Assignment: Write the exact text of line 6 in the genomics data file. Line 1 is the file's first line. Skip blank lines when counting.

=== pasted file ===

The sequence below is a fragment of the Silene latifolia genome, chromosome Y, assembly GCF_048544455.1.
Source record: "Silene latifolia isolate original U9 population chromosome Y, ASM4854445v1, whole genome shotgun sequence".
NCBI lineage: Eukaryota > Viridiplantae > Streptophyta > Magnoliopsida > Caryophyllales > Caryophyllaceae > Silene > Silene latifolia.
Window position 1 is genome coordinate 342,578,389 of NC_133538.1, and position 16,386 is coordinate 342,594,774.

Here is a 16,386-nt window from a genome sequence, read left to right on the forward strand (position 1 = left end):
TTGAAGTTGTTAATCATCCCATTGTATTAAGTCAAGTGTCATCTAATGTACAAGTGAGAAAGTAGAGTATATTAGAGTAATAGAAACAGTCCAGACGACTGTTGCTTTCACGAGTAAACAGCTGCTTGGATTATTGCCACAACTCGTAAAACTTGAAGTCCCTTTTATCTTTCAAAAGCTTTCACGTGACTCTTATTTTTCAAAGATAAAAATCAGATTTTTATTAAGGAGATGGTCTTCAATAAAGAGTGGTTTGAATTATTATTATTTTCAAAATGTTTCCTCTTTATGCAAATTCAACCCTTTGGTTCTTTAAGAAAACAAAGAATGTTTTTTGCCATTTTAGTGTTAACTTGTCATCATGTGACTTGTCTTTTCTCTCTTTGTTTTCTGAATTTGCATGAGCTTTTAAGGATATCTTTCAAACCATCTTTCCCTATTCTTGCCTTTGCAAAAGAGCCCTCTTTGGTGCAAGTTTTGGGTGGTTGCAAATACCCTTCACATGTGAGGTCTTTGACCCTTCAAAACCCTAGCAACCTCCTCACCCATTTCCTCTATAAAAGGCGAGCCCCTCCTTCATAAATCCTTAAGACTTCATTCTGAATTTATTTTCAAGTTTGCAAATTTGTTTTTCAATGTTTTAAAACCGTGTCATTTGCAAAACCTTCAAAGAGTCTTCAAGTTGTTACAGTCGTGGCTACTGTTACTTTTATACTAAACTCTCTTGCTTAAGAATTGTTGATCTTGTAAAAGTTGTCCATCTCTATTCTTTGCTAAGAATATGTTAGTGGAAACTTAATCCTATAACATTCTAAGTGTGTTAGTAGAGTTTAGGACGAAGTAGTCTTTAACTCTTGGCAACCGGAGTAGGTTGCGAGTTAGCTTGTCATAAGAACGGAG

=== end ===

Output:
TTGAAGTTGTTAATCATCCCATTGTATTAAGTCAAGTGTCATCTAATGTACAAGTGAGAAAGTAGAGTATATTAGAGTAATAGAAACAGTCCAGACGACTGTTGCTTTCACGAGTAAACAGCTGCTTGGATTATTGCCACAACTCGTAAAACTTGAAGTCCCTTTTATCTTTCAAAAGCTTTCACGTGACTCTTATTTTTCAAAGATAAAAATCAGATTTTTATTAAGGAGATGGTCTTCAATAAAGAGTGGTTTGAATTATTATTATTTTCAAAATGTTTCCTCTTTATGCAAATTCAACCCTTTGGTTCTTTAAGAAAACAAAGAATGTTTTTTGCCATTTTAGTGTTAACTTGTCATCATGTGACTTGTCTTTTCTCTCTTTGTTTTCTGAATTTGCATGAGCTTTTAAGGATATCTTTCAAACCATCTTTCCCTATTCTTGCCTTTGCAAAAGAGCCCTCTTTGGTGCAAGTTTTGGGTGGTTGCAAATACCCTTCACATGTGAGGTCTTTGACCCTTCAAAACCCTAGCAACCTCCTCACCCATTTCCTCTATAAAAGGCGAGCCCCTCCTTCATAAATCCTTAAGACTTCATTCTGAATTTATTTTCAAGTTTGCAAATTTGTTTTTCAATGTTTTAAAACCGTGTCATTTGCAAAACCTTCAAAGAGTCTTCAAGTTGTTACAGTCGTGGCTACTGTTACTTTTATACTAAACTCTCTTGCTTAAGAATTGTTGATCTTGTAAAAGTTGTCCATCTCTATTCTTTGCTAAGAATATGTTAGTGGAAACTTAATCCTATAACATTCTAAGTGTGTTAGTAGAGTTTAGGACGAAGTAGTCTTTAACTCTTGGCAACCGGAGTAGGTTGCGAGTTAGCTTGTCATAAGAACGGAG